By Stan Choe

Stocks steadied on Wall Street Wednesday and closed with a mixed finish, a day after worries about interest rates sent them to one of their worst tumbles of the year.

The S&P 500 rose 5.64 points, or 0.1%, to 3,992.01. The Dow Jones Industrial Average fell 58.06, or 0.2%, to 32,798.40, while the Nasdaq composite added 45.67, or 0.4%, to 11,576.00.

They were coming off a sharp drop the prior day after the head of the Federal Reserve warned it could speed up its hikes to interest rates if pressure on inflation stays high. Such hikes can ease inflation by slowing the economy, but they also hit prices for stocks and other investments and raise the risk of a recession in the future.

The Fed’s chair, Jerome Powell, said again Wednesday that pressure on inflation appears to be running higher than earlier expected. But he also stressed much more strenuously than he did on Tuesday that the Fed hasn't made a decision yet on the size of its future hikes.

He said policy makers want to see what reports say in the run-up to their next meeting later this month. That gave some solace to the market, which shuddered a day earlier on fears the Fed was set to increase the size of its rate hikes.

“We’re not on a preset path, and we will be guided by the incoming data,” Powell said.

One report he highlighted in particular came out as he spoke Wednesday morning. It showed that the number of job openings advertised across the country last month remained higher than expected. Such data has become excruciatingly scrutinized on Wall Street because it can give a clue about where wages are heading for workers.

Strong wage gains are good for workers struggling to keep up with high inflation, but the Fed worries too-high growth could cause a vicious cycle that pushes inflation higher.

While the higher-than-expected number of job openings could spook markets, the report also showed some signs of easing pressure, including fewer Americans quitting their jobs.

A separate report Wednesday suggested hiring is still stronger across U.S. private employers than expected. It could offer a sneak peek of what another one of the reports highlighted by Powell could say. The U.S. government’s more comprehensive report on hiring is scheduled for Friday.

Last month, a jaw-dropping number for that report revved up worries on Wall Street that inflation may not be cooling as quickly and smoothly as hoped.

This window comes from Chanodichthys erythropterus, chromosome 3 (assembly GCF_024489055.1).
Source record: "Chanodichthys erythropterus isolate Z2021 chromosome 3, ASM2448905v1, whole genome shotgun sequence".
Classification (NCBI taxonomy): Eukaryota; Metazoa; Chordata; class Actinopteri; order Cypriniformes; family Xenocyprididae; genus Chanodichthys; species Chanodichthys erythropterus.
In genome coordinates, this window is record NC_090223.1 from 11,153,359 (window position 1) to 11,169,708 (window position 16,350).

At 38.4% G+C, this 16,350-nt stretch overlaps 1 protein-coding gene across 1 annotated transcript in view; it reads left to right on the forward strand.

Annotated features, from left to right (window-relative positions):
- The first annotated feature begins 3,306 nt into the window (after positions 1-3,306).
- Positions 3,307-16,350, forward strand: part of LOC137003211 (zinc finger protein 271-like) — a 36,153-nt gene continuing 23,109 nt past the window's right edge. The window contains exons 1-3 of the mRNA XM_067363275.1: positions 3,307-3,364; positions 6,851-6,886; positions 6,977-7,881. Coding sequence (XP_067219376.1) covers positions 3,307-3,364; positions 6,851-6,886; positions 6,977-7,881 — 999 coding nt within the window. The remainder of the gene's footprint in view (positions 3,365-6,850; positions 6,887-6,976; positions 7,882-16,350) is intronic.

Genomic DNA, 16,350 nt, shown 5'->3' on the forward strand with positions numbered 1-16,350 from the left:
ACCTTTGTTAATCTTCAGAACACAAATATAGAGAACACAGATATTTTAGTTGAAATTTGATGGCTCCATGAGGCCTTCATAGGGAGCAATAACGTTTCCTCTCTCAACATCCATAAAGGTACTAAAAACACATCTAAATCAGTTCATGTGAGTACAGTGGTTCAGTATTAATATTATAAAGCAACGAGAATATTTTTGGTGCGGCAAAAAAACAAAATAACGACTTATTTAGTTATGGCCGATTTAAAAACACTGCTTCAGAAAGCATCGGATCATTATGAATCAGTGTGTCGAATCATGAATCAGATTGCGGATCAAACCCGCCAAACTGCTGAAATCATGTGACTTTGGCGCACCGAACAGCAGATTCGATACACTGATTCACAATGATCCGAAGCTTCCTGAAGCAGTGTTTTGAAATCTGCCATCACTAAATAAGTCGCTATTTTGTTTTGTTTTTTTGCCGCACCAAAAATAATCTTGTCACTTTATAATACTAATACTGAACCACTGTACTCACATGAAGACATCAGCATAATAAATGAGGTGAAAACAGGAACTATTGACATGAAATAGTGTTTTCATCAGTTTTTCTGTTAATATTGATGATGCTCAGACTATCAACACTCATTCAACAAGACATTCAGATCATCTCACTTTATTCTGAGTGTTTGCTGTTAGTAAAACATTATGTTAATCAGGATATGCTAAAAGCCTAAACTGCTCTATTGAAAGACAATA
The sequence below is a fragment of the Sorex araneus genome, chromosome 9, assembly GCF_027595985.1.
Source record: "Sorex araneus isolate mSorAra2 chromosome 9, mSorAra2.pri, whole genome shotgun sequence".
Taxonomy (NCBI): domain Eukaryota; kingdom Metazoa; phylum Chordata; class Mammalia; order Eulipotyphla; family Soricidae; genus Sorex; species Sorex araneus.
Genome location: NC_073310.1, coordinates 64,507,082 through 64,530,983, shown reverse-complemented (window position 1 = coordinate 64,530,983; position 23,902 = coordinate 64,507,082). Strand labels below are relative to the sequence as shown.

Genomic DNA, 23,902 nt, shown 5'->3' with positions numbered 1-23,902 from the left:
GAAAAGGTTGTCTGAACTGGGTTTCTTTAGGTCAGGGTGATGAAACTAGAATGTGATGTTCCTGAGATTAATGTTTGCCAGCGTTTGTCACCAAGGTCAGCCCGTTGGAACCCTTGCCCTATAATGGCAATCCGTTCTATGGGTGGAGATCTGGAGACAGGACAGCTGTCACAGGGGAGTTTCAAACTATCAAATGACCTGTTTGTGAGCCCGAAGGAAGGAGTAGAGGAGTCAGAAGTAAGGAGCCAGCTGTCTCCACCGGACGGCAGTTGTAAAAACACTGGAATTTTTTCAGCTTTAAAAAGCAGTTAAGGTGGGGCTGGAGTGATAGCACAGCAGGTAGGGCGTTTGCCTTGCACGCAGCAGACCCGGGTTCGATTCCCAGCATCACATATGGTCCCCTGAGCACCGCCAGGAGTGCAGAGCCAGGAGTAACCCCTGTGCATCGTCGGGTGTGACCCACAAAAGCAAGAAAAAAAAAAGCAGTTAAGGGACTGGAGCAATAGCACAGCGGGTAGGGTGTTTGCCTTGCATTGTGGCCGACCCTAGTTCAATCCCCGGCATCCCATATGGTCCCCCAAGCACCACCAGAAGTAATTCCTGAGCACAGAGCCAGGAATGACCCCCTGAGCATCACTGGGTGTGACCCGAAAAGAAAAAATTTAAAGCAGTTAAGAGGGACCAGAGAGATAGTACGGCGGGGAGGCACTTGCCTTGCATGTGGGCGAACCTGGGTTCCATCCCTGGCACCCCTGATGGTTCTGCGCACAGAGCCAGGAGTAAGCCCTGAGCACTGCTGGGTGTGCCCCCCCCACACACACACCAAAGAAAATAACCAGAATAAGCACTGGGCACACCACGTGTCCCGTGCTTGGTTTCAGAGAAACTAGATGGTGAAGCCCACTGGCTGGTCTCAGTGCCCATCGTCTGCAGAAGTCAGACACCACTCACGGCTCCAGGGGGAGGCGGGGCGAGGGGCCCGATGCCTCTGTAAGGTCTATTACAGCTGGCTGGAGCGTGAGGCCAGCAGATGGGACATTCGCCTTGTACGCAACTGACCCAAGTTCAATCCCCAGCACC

Besides that gangbusters jobs report, other data showed surprising strength in everything from spending by U.S. consumers to inflation itself at multiple levels. That caused stocks to drop and bond yields to jump in February.

Because of such strong data, Powell said rates will likely go higher than earlier expected. He also said the Fed may accelerate the pace of its hikes, a turnaround after it had just downshifted the size of its increases last month.

Expectations for a firmer Fed have been most clear in the bond market, where yields have shot higher in recent weeks.

The yield on the 10-year Treasury, which helps set rates for mortgages and other important loans, ticked up to 3.98% from 3.97% late Tuesday.

The yield on the two-year Treasury, which moves more on expectations for the Fed, rose to 5.05% from 5.02%. It's near its highest level since 2007.

Yields on shorter-term Treasurys remain far above those for Treasurys maturing many more years in the future. That’s an unusual occurrence and one that Wall Street sees as a fairly reliable signal for an upcoming recession.

Based on where traders are betting yields will be in the future, it appears the market is implying inflation will continue to run hot, the Fed will quickly ramp up rates and then will reduce them only gradually afterward, according to Jonathan Golub, chief U.S. equity strategist at Credit Suisse. He also said the bond market appears to be signaling a recession could begin in August 2025.

For the moment, the economy still looks resilient despite the hikes to interest rates the Fed has already thrown at it. The question is how long a strong job market and spending by U.S. consumers can prop up other weakening areas of the economy, especially if the Fed keeps rates higher for longer as it’s been warning.

On Wall Street, Tesla was one of the heaviest weights on the market after U.S. regulators received two complaints that the steering wheel can come off its Model Y SUV while being driven. It dropped 3%.

On the winning side was Campbell Soup, which rose 1.9% after reporting stronger profit and revenue for the latest quarter than expected.


AP Business Writers Yuri Kageyama and Matt Ott contributed.

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